August 7, 2020 - The private clinic Marin Med from Kotor is organizing PCR testing for the new coronavirus, it was recently announced on their website. Upon further inspection of the site, it is clear that their sister clinic of the same name from Dubrovnik has been organizing a "drive-in" PCR test for COVID-19 at the Karasovići border crossing since mid-July.
Marin Med also states that swabs are taken on weekdays and Sundays from 7.30 pm, and that this test costs 350 euros, with the results being ready in 24 to 48 hours. For urgent cases, the test can be completed in a maximum of 26 hours, with the price increasing to 400 euros. They also note that testing must be paid for in advance.
"When it comes to PCR testing for the new coronavirus, Marin Med Montenegro does not carry out sampling or testing for COVID-19. We exclusively schedule tests and deliver results via email to people who request PCR testing through us. Sampling and testing is carried out by the Marin Med polyclinic from Dubrovnik, and for this, the Teaching Institute for Public Health of the Split-Dalmatia County is used," writes Vijesti.
According to the Central Register of Business Entities (CRPS), Marin Med was founded with a 40 percent stake in Prime Consult, 100 percent owned by Vladimir Perunovic, and a partner of Milo Djukanovic's son in Kodio, a company registered to provide services in the field of information technology.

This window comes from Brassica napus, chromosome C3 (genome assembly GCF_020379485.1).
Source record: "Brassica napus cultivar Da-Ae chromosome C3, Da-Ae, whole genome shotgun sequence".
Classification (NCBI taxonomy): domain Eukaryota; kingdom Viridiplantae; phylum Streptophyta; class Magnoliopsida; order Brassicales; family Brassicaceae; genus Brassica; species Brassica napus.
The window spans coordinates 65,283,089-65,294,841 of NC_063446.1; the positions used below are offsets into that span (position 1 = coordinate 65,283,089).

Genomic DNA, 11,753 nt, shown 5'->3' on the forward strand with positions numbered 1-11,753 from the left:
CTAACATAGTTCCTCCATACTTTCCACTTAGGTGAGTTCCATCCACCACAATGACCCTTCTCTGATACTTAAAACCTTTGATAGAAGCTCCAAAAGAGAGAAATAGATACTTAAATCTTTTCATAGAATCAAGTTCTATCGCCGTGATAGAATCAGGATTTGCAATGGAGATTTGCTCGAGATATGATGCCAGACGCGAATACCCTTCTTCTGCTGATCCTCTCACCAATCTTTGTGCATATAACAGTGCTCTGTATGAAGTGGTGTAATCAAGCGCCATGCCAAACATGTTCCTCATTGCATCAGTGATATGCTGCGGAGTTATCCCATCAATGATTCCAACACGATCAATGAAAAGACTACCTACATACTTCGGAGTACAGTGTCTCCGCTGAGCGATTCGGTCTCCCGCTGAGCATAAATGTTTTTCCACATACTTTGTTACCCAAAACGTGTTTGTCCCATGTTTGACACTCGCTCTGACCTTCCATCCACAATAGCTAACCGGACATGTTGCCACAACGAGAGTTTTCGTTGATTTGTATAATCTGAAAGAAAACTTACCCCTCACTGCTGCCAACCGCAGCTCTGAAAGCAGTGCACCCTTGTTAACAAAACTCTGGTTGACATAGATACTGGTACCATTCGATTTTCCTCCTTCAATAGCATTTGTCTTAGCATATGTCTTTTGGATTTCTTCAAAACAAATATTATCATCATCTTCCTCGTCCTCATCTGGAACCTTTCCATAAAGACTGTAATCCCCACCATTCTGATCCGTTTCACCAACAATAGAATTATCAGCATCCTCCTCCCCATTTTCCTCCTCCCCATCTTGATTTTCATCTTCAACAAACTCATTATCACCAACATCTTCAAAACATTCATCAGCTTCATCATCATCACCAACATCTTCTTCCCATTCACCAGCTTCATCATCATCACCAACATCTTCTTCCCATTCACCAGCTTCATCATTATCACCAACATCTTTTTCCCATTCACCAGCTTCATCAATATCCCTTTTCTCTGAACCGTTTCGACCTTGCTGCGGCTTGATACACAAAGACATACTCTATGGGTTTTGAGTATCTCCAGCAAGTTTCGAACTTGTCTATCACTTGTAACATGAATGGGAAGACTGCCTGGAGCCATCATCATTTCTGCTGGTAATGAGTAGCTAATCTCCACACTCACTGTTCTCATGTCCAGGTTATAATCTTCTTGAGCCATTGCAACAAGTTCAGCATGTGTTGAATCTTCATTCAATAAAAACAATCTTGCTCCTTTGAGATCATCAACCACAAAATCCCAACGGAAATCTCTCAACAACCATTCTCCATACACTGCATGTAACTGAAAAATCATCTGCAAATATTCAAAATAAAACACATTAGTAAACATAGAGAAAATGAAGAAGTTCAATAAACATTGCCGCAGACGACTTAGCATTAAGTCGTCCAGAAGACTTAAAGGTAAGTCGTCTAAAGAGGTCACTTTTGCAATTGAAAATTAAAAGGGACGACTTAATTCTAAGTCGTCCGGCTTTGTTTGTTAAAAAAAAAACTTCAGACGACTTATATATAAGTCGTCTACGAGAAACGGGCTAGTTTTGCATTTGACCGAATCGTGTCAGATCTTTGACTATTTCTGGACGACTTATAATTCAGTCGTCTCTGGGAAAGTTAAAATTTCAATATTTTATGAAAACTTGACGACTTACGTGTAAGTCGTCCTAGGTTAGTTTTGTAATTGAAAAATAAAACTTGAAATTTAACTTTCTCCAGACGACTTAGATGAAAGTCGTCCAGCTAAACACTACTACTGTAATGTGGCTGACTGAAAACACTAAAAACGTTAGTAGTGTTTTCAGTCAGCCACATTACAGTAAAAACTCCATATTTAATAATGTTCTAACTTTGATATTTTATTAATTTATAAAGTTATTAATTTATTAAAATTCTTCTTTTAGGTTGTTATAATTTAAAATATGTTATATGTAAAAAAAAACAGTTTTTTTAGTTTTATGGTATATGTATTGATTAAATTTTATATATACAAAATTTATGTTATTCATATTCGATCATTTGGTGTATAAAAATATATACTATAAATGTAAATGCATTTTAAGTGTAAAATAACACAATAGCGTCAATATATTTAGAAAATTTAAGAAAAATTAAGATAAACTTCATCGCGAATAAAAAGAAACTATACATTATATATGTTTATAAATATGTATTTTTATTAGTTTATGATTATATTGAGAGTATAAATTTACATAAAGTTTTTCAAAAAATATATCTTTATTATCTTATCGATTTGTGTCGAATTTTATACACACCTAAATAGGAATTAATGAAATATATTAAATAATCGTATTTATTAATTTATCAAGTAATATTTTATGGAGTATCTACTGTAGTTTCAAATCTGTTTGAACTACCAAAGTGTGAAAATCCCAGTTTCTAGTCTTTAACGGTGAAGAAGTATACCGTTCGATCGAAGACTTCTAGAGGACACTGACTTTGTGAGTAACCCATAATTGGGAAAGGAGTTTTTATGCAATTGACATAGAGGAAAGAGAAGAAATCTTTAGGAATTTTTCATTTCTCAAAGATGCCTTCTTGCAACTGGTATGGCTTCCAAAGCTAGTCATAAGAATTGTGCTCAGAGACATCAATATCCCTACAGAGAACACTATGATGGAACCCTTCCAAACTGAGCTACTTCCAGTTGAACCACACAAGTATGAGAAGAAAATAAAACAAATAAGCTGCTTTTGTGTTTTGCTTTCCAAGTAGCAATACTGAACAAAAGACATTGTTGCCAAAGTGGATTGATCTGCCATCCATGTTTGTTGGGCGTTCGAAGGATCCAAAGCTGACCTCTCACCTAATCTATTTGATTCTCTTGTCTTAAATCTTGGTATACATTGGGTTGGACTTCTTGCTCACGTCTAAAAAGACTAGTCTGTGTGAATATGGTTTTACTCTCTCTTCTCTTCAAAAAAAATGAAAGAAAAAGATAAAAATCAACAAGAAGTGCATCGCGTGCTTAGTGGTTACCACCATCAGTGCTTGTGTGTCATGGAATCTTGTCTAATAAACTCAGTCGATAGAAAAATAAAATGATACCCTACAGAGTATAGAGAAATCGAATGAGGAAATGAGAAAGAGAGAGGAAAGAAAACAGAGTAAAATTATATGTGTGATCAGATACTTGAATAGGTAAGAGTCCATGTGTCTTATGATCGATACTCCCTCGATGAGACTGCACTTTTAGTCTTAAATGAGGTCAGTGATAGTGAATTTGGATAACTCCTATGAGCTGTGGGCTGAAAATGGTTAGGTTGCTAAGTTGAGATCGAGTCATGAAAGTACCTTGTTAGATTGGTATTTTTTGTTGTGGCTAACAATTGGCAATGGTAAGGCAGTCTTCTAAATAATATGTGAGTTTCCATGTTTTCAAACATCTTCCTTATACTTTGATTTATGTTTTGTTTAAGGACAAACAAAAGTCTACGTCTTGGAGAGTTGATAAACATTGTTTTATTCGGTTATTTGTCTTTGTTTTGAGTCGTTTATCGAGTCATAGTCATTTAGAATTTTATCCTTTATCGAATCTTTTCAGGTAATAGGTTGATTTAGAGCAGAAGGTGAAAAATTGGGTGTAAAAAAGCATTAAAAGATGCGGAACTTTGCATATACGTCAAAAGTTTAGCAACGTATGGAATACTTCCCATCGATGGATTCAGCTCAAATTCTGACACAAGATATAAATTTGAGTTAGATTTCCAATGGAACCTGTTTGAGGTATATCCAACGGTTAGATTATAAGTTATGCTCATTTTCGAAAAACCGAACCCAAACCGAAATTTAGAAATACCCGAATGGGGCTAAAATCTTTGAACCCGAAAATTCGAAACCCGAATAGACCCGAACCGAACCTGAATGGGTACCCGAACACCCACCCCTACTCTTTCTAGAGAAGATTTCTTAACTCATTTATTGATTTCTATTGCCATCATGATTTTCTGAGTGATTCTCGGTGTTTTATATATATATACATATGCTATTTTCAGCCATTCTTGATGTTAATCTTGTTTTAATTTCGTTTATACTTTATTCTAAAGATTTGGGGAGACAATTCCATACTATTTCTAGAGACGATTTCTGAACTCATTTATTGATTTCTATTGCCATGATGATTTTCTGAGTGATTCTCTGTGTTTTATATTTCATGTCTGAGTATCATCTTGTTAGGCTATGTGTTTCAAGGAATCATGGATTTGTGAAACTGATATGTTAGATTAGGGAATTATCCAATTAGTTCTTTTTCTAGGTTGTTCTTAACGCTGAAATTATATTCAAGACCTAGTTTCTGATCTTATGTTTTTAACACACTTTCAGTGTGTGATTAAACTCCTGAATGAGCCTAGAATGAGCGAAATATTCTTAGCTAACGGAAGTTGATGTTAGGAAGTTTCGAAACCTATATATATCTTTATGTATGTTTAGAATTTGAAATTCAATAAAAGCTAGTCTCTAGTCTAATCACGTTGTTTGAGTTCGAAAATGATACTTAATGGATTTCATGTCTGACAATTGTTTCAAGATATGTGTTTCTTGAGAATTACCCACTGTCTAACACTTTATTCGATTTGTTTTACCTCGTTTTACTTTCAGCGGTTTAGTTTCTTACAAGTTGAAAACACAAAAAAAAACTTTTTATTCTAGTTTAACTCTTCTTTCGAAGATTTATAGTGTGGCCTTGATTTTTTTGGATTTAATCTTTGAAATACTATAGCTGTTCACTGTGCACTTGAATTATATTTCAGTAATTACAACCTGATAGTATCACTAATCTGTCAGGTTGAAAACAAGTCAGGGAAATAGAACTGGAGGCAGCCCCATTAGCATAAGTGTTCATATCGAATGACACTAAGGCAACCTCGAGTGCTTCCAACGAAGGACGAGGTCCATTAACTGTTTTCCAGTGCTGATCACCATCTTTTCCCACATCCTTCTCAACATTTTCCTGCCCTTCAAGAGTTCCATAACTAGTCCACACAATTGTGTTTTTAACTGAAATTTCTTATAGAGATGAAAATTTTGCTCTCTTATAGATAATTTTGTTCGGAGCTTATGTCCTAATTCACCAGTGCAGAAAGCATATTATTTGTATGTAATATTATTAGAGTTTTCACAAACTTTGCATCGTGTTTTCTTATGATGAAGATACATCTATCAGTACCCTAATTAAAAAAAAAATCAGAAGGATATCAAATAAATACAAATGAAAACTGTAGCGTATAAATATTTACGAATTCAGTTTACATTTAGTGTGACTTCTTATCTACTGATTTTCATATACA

PCR testing for the new coronavirus in Montenegro is performed only in the laboratories of the Institute of Public Health (IPH)
Earlier, plans were announced for the establishment of a PCR laboratory in the Clinical Center of Montenegro. Two days ago, the Director of the Internal Clinic, Sreten Kavarić, said that the laboratory could not start working before the end of September, which is the earliest deadline for a PCR testing machine to arrive in Montenegro.
"The problem is not money, but the many permits required and how the machine can be transferred to Montenegro," he said.
On the same day, the Assistant Director of the Institute of Public Health, Senad Begic, appealed to private laboratories to help the IPH and the public health response to the coronavirus epidemic.
"Currently, as in the last few weeks, the IPH laboratory is relying on contact searches, which means that we have a whole range of population categories, especially passengers in international traffic, who unfortunately cannot receive the service."
Private health institutions, he said, can help the IPH and state laboratories relieve pressure in many ways.
It is possible to carry out serological testing in several laboratories across the country. As the IPH explained earlier, this only reveals the existence of antibodies to the new coronavirus.
In the first half of July, 2,000 samples from the IPH were sent for PCR processing to a laboratory in Germany.